Traumatic axonal injury induces calcium influx modulated by tetrodotoxin-sensitive sodium channels.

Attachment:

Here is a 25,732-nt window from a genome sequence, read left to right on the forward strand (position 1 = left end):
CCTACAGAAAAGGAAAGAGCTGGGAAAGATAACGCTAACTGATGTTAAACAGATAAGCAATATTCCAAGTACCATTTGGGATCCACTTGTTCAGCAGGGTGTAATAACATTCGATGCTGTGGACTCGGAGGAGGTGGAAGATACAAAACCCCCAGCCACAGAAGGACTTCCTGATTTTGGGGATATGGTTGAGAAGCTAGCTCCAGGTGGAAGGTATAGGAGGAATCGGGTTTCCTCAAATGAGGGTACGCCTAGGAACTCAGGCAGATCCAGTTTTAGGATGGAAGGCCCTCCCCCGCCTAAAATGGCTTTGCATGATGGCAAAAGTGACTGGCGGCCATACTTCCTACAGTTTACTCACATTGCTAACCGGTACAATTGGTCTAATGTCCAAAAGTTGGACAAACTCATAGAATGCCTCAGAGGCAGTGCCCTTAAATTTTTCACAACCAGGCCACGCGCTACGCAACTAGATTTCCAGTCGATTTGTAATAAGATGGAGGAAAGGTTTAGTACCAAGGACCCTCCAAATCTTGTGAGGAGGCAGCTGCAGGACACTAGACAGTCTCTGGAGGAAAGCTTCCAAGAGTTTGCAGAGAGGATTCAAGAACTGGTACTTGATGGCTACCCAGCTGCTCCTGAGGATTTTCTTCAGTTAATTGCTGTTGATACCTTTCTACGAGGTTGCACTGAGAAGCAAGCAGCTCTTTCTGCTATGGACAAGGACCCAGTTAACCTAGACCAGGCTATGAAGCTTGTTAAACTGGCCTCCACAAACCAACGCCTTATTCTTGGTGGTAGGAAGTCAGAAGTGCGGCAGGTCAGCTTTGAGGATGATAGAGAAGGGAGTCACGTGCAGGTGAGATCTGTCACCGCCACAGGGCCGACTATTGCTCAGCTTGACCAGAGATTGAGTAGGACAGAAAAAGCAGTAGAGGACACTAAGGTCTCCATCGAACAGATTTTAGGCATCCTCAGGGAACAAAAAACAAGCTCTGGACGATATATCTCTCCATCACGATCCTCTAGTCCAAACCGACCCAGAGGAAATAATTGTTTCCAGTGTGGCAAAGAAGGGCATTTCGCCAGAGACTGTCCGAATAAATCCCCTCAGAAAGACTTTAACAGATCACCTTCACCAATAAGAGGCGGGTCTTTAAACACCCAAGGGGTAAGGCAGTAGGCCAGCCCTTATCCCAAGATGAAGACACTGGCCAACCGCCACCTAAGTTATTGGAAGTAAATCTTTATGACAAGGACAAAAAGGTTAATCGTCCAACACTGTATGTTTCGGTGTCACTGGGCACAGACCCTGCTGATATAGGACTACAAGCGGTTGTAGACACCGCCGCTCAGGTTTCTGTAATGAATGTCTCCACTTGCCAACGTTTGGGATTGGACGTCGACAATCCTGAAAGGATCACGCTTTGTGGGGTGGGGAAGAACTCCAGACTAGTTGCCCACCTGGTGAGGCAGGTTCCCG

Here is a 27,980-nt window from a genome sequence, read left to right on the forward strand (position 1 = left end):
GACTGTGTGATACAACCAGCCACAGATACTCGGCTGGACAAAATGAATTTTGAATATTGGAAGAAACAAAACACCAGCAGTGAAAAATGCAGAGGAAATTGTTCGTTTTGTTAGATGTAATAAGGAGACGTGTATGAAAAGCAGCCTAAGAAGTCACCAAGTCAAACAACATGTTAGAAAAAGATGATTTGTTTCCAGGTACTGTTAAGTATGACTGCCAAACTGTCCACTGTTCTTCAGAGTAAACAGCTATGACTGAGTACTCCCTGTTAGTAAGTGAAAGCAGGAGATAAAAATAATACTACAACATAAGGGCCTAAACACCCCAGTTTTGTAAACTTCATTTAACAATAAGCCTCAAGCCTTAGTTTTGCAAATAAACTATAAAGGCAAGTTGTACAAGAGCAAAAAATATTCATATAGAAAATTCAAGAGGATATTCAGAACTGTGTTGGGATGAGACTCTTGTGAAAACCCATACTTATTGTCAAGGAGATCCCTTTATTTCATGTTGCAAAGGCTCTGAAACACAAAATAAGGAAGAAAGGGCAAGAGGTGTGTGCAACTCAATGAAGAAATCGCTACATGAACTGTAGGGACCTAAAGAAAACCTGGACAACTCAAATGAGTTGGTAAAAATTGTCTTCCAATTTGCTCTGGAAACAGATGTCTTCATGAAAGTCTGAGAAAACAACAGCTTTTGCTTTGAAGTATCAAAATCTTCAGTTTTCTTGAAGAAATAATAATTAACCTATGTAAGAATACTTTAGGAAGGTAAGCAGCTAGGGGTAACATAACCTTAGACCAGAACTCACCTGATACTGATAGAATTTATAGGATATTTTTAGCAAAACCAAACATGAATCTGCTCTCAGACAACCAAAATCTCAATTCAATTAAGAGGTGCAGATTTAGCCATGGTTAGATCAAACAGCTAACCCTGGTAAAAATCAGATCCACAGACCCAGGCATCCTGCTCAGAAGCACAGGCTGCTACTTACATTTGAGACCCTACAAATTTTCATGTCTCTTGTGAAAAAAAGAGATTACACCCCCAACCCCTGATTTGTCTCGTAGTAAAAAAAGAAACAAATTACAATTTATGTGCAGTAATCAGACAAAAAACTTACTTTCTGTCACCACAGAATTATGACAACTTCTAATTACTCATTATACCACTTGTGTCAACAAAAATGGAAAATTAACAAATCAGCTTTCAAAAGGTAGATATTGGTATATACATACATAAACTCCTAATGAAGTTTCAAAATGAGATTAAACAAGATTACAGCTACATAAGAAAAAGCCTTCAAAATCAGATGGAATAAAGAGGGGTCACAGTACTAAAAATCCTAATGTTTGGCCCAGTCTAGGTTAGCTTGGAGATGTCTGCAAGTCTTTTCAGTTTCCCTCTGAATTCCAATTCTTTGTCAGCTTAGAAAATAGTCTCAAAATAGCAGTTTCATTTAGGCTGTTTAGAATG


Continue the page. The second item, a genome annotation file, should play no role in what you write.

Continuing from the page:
Diffuse axonal injury (DAI) is one of the most common and important pathologies resulting from the mechanical deformation of the brain during trauma. It has been hypothesized that calcium influx into axons plays a major role in the pathophysiology of DAI. However, there is little direct evidence to support this hypothesis, and mechanisms of potential calcium entry have not been explored. In the present study, we used an in vitro model of axonal stretch injury to evaluate the extent and modulation of calcium entry after trauma. Using a calcium-sensitive dye, we observed a dramatic increase in intra-axonal calcium levels immediately after injury. Axonal injury in a calcium-free extracellular solution resulted in no change in calcium concentration, suggesting an extracellular source for the increased post-traumatic calcium levels. We also found that the post-traumatic change in intra-axonal calcium was completely abolished by the application of the sodium channel blocker tetrodotoxin or by replacement of sodium with N-methyl-d-glucamine. In addition, application of the voltage-gated calcium channel (VGCC) blocker omega-conotoxin MVIIC attenuated the post-traumatic increase in calcium. Furthermore, blockade of the Na(+)-Ca(2+) exchanger with bepridil modestly reduced the calcium influx after injury. In contrast to previously proposed mechanisms of calcium entry after axonal trauma, we found no evidence of calcium entry through mechanically produced pores (mechanoporation). Rather, our results suggest that traumatic deformation of axons induces abnormal sodium influx through mechanically sensitive Na(+) channels, which subsequently triggers an increase in intra-axonal calcium via the opening of VGCCs and reversal of the Na(+)-Ca(2+) exchanger.